From Google’s Stadia to AR development software, these were our favorite mobile gaming headlines from GDC 2019.
GDC 2019 recently drew to a close, but there have been no shortage of fascinating insights this year. More importantly, we’ve seen plenty of major mobile gaming announcements. Here are a few groundbreaking stories we watched unfold from the GDC show floor:
From OnLive to Sony, many gaming companies experimented with video game streaming services over the past decade. The vast majority of projects quietly dropped off the map or reduced their scope to gaming classics. Yet earlier this week, Google announced plans to launch a Netflix-styled game streaming platform called Stadia that might succeed where competitors have failed — while offering the latest Triple A titles.
Stadia operates by letting customers stream gameplay directly from Google servers, enabling them to play brand-new games without purchasing expensive hardware. While details are light, Google confirmed Stadia will support high-performance footage and a WiFi-enabled controller that reduces latency. As a streaming platform, Stadia should also function across any online device including smartphones and tablets.
While industry insiders are concerned about Stadia’s vague business model and whether modern internet infrastructures can support it, Google does have the resources to make Stadia functional as part of a long-term business strategy — especially if its 7,500 new gaming servers function as advertised. The service is expected to launch in North America and Europe in 2019.
Epic Games is already a gaming superstar thanks to the massively successful Battle Royale-based Fortnite, but it’s not resting on its laurels. The publisher has now teamed up with Chinese developer Loong Entertainment to co-develop Project:SU, a mobile title promising to offer Triple-A gaming performance.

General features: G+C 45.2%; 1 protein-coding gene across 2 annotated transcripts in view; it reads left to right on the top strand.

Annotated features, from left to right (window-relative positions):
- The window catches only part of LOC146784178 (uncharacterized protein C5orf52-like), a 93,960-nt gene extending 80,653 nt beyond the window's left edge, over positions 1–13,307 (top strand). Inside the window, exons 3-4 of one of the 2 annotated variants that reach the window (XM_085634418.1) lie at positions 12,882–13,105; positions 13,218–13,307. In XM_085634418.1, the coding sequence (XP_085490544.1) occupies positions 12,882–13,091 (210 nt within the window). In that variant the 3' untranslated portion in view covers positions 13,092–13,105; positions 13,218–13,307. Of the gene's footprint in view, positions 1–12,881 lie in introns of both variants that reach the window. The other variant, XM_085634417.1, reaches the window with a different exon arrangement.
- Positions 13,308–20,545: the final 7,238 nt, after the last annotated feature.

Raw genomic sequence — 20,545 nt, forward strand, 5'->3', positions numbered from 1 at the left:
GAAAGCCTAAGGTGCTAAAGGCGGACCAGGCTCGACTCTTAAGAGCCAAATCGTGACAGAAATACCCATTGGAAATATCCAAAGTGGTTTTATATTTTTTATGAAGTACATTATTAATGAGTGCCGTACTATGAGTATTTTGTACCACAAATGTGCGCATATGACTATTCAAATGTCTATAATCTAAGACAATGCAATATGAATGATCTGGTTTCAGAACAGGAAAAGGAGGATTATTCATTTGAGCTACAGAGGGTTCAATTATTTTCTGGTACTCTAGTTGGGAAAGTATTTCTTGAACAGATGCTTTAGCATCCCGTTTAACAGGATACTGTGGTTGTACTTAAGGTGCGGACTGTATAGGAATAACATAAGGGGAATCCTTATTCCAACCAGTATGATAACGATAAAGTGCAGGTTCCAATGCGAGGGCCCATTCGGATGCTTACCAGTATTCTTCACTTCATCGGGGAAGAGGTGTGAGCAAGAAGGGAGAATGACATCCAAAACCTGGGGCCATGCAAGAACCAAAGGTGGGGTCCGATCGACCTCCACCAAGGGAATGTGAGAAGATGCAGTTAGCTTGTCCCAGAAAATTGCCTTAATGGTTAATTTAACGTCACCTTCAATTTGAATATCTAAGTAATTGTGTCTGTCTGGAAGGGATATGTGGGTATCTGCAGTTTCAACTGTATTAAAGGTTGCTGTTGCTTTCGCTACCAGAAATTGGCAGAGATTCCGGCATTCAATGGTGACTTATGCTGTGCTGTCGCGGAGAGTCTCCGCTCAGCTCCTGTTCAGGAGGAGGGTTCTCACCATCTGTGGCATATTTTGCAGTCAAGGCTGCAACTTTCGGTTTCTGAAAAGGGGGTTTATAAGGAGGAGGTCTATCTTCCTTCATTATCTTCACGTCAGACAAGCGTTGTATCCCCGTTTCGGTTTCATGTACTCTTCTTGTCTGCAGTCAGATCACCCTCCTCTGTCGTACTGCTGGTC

What’s interesting about this announcement isn’t Project:SU itself — although the game does look promising. It’s that Epic has integrated itself into every market across the international gaming industry. The Epic Games Store is already competing with PC giant Steam in terms of popular exclusives, while Fortnite is currently available on every successful mobile platform. By partnering with a Chinese studio to gain international reach, Epic might just be cementing its role as an industry leader. Project:SU launches later this year.
In North America, Call of Duty is widely recognized as a console gaming mega-franchise with an annual release schedule. In China however, Tencent has translated the concept for mobile devices. Now Activision and Tencent have confirmed that Call of Duty: Mobile will finally gain an international free-to-play launch.
Call of Duty: Mobile combines the maps, gameplay modes, and characters of the popular Modern Warfare and Black Ops storylines into a single multiplayer title. While Call of Duty’s console reach has slowly declined in recent years, a mobile launch could revitalize it while bringing in new audiences. If successful, that could prompt other Triple A franchises to follow suit, much like Blizzard has planned for Diablo Immortal.
Unity is among the most popular video game engines in the world, powering everything from casual mobile releases to performance-heavy PC titles. On the mobile front, Unity has now confirmed it’s investing heavily in AR tech similar to that which powers Pokemon Go or The Walking Dead: Our World.
The success of Pokemon Go alone was enough to make mobile studios excited for the format. But Unity’s universal nature means developers large and small with have robust AR tools at their disposal when this technology launches. It also ensures that more fascinating AR launches and experiments will become widely available to anyone with a smartphone in the near future.
Whatever mobile games you enjoy, it’s increasingly clear that 2019 will be a good year for the industry. Here’s to seeing what arrives next at GDC 2020!
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